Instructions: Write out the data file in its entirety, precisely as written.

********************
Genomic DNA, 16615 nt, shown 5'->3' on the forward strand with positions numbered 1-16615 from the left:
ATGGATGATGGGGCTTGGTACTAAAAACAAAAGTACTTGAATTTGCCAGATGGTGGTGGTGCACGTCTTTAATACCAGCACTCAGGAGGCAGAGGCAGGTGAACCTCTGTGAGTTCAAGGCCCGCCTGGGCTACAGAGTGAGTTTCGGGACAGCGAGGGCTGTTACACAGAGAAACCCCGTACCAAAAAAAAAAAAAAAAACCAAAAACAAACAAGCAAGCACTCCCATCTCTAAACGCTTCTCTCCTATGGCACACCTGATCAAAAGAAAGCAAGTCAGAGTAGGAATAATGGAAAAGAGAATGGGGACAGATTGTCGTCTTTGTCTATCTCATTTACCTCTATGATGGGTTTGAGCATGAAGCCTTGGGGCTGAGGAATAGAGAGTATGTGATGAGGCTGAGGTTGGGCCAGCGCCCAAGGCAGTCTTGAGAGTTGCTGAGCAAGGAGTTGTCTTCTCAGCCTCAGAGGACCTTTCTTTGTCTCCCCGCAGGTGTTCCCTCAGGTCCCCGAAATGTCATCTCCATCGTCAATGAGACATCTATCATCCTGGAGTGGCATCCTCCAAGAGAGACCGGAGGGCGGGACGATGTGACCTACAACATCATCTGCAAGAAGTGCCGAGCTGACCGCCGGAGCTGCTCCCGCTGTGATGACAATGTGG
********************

Genomic DNA, 16615 nt, shown 5'->3' on the forward strand with positions numbered 1-16615 from the left:
ATGGATGATGGGGCTTGGTACTAAAAACAAAAGTACTTGAATTTGCCAGATGGTGGTGGTGCACGTCTTTAATACCAGCACTCAGGAGGCAGAGGCAGGTGAACCTCTGTGAGTTCAAGGCCCGCCTGGGCTACAGAGTGAGTTTCGGGACAGCGAGGGCTGTTACACAGAGAAACCCCGTACCAAAAAAAAAAAAAAAAACCAAAAACAAACAAGCAAGCACTCCCATCTCTAAACGCTTCTCTCCTATGGCACACCTGATCAAAAGAAAGCAAGTCAGAGTAGGAATAATGGAAAAGAGAATGGGGACAGATTGTCGTCTTTGTCTATCTCATTTACCTCTATGATGGGTTTGAGCATGAAGCCTTGGGGCTGAGGAATAGAGAGTATGTGATGAGGCTGAGGTTGGGCCAGCGCCCAAGGCAGTCTTGAGAGTTGCTGAGCAAGGAGTTGTCTTCTCAGCCTCAGAGGACCTTTCTTTGTCTCCCCGCAGGTGTTCCCTCAGGTCCCCGAAATGTCATCTCCATCGTCAATGAGACATCTATCATCCTGGAGTGGCATCCTCCAAGAGAGACCGGAGGGCGGGACGATGTGACCTACAACATCATCTGCAAGAAGTGCCGAGCTGACCGCCGGAGCTGCTCCCGCTGTGATGACAATGTGG